“Crossrail” — Building the £15B Elizabeth Line
Digitally Digging a New Metro Beneath London's Skyscrapers
Simon Bennett & Daniel Irwin
About the Lecture
Crossrail is a major project to link commuter rail services to the east and west of London through a new tunneled section under central London with 10 new stations providing interchange with the existing London Underground.
The construction and fit out of the railway have presented significant challenges due to the complexity of construction in an urban environment and of integrating rail systems on an unprecedented scale.
Crossrail set out to manage design and construction using digital building information management tools and has learned lessons of value to future projects of a similar scale and complexity.
About the Speaker
Simon Bennet is Head of Learning Legacy at Crossrail. A Civil Engineer, Transport Planner and Communications professional, he worked on the original 1990s Crossrail scheme for the London Underground. In 2000 was seconded from the Transport for London organization to Cross London Rail Links to work on developing the project and securing powers for the undertaking. He led the Consultation team which became the Petitions Negotiation team during the Bill process. During the construction phase he has been Head of Stakeholder Engagement and then Programme Community Relations Manager.
In 2015, Simon was appointed to lead the team responsible for the collation and dissemination of good practice, innovation and lessons learned from the Crossrail construction programme aimed at raising the bar in industry.
Daniel Irwin is the Geospatial Lead at Crossrail, a £15B railway construction project in London and one the largest infrastructure projects in Europe. With over 20 years of experience, including a Master’s degree in Geographical Information Systems, he has worked as a geospatial subject matter expert in sectors ranging from environmental, utilities, transport modelling and construction through to asset and facilities management. At Crossrail Daniel is leading the development of geospatial solutions to integrate and support the Building Information Management principles that underpin the project for the entire lifecycle of a world class railway.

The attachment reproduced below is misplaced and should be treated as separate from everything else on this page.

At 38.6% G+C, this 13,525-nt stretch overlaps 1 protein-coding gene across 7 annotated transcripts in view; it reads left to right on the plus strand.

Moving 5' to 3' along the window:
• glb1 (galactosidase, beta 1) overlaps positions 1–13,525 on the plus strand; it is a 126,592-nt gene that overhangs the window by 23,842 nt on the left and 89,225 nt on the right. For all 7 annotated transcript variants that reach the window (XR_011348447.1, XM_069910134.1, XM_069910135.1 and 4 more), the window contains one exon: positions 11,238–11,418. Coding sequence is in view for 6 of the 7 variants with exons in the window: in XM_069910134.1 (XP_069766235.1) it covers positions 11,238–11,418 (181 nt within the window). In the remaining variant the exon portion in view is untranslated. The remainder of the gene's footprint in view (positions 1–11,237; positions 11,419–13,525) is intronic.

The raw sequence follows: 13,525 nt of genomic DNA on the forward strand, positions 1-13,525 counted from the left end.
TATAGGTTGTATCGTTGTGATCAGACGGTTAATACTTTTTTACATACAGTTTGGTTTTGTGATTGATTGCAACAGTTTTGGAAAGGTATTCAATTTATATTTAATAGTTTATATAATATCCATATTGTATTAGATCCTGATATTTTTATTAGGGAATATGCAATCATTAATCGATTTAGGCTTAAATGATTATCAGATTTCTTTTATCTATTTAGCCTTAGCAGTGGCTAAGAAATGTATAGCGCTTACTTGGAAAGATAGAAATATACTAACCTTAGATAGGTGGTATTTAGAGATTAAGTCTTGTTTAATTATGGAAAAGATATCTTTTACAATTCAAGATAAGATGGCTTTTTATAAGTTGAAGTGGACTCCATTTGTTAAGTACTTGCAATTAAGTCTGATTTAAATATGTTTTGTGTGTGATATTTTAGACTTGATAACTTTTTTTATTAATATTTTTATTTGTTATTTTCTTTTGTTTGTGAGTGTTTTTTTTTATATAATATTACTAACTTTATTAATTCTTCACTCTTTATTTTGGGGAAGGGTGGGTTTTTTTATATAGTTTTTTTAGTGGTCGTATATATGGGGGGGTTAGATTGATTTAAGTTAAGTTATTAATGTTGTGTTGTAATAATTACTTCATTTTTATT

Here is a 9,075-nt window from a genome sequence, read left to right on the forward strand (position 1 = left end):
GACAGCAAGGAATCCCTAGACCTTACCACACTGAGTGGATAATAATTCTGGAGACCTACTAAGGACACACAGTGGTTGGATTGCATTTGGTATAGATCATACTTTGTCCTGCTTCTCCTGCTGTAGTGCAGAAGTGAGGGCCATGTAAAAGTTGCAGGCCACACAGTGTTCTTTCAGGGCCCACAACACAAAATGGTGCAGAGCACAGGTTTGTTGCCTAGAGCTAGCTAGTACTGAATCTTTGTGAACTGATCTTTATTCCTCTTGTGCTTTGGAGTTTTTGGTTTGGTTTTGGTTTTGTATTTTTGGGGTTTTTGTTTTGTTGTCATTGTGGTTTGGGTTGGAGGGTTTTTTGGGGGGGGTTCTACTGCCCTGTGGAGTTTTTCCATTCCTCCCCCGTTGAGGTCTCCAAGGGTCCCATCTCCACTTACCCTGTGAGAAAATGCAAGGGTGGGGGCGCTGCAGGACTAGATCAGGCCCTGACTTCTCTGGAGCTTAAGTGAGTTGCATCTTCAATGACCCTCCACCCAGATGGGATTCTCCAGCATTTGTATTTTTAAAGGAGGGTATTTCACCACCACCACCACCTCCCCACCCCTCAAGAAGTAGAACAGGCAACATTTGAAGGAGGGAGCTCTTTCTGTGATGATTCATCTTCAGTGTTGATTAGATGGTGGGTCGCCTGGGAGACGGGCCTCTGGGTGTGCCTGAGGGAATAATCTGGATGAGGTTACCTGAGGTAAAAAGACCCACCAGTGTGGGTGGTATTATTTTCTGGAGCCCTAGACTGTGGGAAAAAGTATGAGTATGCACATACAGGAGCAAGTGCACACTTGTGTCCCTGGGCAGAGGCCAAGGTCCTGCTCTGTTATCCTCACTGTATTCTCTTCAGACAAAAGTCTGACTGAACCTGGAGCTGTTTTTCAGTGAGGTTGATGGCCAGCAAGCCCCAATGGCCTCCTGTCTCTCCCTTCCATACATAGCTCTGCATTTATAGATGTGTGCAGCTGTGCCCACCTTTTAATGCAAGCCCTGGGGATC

Daniel has published and co-authored a number of articles, including 3 learning legacy papers, 1 white paper and 1 PhD Research Project. He has presented in numerous settings including for the Association for Geographic Information, ESRI and Bentley Conferences, as well as at the University of Stuttgart and University College London.
On April 23, 2021, by Zoom webinar broadcast on the PSW Science YouTube channel, President Larry Millstein called the 2,439th meeting of the Society to order at 8:03 p.m. EDT. He welcomed new members, and the Recording Secretary read the minutes of the previous meeting.
President Millstein then introduced the two speakers for the evening, Simon Bennett and Daniel Irwin from Crossrail, Ltd. Bennett is Head of Learning Legacy and Irwin is the Geospatial Lead. Their lecture was titled, “Crossrail – Building the £15 Billion Elizabeth Line: Digitally Digging a New Metro Beneath London’s Skyscrapers.”
Bennett began the presentation by introducing Crossrail, the project to build the Elizabeth Line, a new 42 km railway under the center of London. The line will connect the existing surface railways to the East and West of the city.
Built in 1863, the Metropolitan Line was the first underground rail in London. In 1988, England opened its first national railway. Planning for Crossrail began the next year. Following decades of study and parliamentary approval, construction began in 2009.
The purpose of the new line is to relieve crowding on the existing underground, and to decrease journey times through the city. Crossrail is now Europe’s largest construction project; it involves: massive underground spaces; 50 km of track; and wide, 250 m long platforms. Once completed, the route will be known as the Elizabeth Line.